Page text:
Today, the United Nations General Assembly voted in favour on a resolution adopting a draft for an International Arms Trade Treaty. The result of over a decade of campaigning, at last there will be some control over one of the world’s least regulated trades. It shall apply to small arms, tanks, attack helicopters, warships and missiles, among other weapons. This is the first ever global treaty of its kind and there is, understandably, much jubilation and optimism among the treaty’s supporters. Here’s a map of how the countries voted:
Unsurprisingly, Syria, Iran and North Korea voted against the resolution, no doubt fearing a threat to their ability to use such weapons upon their own uncooperative citizens. What is surprising is that countries such as China, Russia and, most of all, the USA, did not vote against it. The majority of the abstentions cited a lack of provisions for arming non-state entities as a reason for not voting in favour. With such comments voiced by more, shall we say, ‘respectable countries’ like Indonesia or India, it’s clear that there are flaws in the treaty. However, rights groups including Amnesty International appear mostly happy with the treaty, and I’m happy to go along with their judgments.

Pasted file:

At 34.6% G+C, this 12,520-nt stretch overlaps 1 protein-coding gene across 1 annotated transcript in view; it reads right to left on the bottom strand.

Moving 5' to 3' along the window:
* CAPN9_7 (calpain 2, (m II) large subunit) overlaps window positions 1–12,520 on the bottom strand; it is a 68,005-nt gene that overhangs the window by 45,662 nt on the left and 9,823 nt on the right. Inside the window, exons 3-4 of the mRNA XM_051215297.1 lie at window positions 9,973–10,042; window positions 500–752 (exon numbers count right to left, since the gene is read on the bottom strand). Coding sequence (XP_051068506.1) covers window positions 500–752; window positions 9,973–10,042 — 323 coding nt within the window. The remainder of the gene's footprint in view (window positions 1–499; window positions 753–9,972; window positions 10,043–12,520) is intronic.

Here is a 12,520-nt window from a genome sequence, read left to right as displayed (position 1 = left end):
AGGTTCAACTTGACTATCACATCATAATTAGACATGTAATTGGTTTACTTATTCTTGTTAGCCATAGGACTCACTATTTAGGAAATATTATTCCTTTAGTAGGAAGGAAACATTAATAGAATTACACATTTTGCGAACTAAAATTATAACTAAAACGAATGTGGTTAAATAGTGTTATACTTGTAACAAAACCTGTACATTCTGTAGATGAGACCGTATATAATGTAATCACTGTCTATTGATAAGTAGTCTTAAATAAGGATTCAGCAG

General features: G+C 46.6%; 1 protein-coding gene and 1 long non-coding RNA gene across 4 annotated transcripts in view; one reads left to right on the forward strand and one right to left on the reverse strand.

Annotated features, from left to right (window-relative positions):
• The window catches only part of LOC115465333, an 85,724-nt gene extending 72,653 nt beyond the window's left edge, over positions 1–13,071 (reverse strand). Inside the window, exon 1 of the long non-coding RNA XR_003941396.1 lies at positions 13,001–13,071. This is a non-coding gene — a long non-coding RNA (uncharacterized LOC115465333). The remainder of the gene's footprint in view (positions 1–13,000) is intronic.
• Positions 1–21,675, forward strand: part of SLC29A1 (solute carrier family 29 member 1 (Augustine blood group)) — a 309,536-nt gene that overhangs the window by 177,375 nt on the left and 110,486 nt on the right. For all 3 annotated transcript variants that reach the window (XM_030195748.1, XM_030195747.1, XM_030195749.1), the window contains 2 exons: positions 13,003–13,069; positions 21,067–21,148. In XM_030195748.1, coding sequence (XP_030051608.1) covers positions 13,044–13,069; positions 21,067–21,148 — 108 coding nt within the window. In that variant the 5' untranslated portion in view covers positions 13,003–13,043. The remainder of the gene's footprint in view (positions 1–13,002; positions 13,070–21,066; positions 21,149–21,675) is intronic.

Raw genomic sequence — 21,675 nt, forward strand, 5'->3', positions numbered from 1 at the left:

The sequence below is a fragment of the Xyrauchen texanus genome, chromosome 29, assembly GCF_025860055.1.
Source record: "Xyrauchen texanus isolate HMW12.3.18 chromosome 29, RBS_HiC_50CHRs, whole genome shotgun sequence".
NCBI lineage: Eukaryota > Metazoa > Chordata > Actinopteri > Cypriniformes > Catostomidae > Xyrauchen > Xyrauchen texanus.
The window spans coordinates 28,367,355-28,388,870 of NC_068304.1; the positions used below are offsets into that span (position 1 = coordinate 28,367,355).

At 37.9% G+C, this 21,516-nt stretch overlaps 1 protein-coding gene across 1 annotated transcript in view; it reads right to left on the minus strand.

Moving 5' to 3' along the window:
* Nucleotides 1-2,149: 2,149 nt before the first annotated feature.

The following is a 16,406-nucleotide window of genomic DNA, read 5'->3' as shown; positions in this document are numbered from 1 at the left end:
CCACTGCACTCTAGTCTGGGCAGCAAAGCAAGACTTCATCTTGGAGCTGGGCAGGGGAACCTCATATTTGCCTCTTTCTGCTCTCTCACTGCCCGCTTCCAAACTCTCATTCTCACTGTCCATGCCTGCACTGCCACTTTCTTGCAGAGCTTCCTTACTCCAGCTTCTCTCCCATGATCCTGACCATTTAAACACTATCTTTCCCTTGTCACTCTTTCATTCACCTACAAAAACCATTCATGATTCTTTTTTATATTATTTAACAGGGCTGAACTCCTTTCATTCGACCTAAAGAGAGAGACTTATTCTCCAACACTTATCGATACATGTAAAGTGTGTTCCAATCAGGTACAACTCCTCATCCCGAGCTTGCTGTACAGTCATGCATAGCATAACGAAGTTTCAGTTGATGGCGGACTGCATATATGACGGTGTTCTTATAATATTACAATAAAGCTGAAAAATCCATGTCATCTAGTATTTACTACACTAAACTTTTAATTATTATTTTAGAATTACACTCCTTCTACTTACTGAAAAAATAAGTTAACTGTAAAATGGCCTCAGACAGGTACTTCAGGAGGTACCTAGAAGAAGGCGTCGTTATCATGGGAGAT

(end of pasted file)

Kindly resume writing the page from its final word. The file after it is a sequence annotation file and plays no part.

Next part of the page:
Clearly, there will not be changes overnight. The treaty still needs to be ratified by UN member states, due to happen sometime in June, I believe, and once 50 states have done so it will enter into practice after another period of time. Bureaucratic reasons will halt its effectively but also, inevitably, the lack of will among certain countries. Russia and China, two of the world’s largest arms exporters, abstained on the vote and therefore may not immediately ratify the treaty. The world’s largest arms exporter, the USA, still must get the treaty through Congress which may prove a challenge as the National Rifle Association will put up fierce opposition, believing the treaty to be a contravention of the country’s 2nd constitutional amendment. North Korea, Syria and Iran will have no obligation to curb their arms sales.
Despite these limitations, today is a landmark day. In the long run, most commentators are agreed that it will have a beneficial effect in reducing arms-related violence around the world and prevent the fueling of wars.